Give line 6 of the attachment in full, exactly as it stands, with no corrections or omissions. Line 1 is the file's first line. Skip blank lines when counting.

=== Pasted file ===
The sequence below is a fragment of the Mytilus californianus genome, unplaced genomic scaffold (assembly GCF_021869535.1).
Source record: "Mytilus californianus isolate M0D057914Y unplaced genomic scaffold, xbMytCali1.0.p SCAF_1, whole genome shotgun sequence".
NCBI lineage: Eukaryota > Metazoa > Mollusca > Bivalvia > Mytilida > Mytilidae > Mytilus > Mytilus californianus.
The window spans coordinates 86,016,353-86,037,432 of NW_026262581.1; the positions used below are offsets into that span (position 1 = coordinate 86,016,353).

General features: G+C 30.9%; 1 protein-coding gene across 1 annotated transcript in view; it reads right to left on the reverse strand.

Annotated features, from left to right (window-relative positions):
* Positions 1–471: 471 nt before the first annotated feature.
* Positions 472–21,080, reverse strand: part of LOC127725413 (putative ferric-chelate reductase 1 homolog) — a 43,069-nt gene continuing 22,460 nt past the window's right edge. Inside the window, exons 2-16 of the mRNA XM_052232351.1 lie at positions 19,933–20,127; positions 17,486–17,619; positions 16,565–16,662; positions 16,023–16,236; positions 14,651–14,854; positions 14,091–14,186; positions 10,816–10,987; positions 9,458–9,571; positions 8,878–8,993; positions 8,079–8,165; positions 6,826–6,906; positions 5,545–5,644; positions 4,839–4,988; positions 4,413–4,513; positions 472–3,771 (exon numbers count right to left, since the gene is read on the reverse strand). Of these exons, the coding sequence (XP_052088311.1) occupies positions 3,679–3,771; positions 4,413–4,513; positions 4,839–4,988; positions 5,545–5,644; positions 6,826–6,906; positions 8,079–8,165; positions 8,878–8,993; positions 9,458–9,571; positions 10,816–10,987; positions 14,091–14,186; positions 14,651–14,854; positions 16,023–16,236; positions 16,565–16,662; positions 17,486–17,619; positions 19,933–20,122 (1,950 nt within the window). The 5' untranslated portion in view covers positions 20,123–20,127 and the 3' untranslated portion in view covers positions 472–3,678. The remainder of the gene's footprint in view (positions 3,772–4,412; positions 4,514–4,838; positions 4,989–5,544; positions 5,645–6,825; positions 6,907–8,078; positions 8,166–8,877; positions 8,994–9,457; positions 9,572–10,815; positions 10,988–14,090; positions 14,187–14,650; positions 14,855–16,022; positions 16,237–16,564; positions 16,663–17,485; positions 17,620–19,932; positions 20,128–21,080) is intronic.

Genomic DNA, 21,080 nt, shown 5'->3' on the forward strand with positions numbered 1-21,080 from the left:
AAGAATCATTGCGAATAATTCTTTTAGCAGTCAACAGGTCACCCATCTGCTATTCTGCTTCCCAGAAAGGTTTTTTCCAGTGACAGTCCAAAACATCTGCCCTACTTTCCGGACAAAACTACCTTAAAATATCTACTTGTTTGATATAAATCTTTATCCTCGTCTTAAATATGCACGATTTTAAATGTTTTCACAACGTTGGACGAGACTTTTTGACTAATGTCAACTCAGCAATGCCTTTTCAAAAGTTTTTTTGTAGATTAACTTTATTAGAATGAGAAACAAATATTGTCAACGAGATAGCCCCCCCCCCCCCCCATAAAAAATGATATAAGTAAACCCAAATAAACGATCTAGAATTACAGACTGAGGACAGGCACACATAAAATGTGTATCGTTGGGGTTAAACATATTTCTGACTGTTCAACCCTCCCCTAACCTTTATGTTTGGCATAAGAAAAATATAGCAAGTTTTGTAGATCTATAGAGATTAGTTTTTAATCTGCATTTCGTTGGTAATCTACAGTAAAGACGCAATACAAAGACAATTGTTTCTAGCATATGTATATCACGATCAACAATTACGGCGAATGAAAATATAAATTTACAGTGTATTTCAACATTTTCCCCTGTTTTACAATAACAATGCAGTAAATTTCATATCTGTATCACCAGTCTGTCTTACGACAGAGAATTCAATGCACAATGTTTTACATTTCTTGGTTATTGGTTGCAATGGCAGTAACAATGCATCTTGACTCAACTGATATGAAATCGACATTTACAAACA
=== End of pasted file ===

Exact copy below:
Annotated features, from left to right (window-relative positions):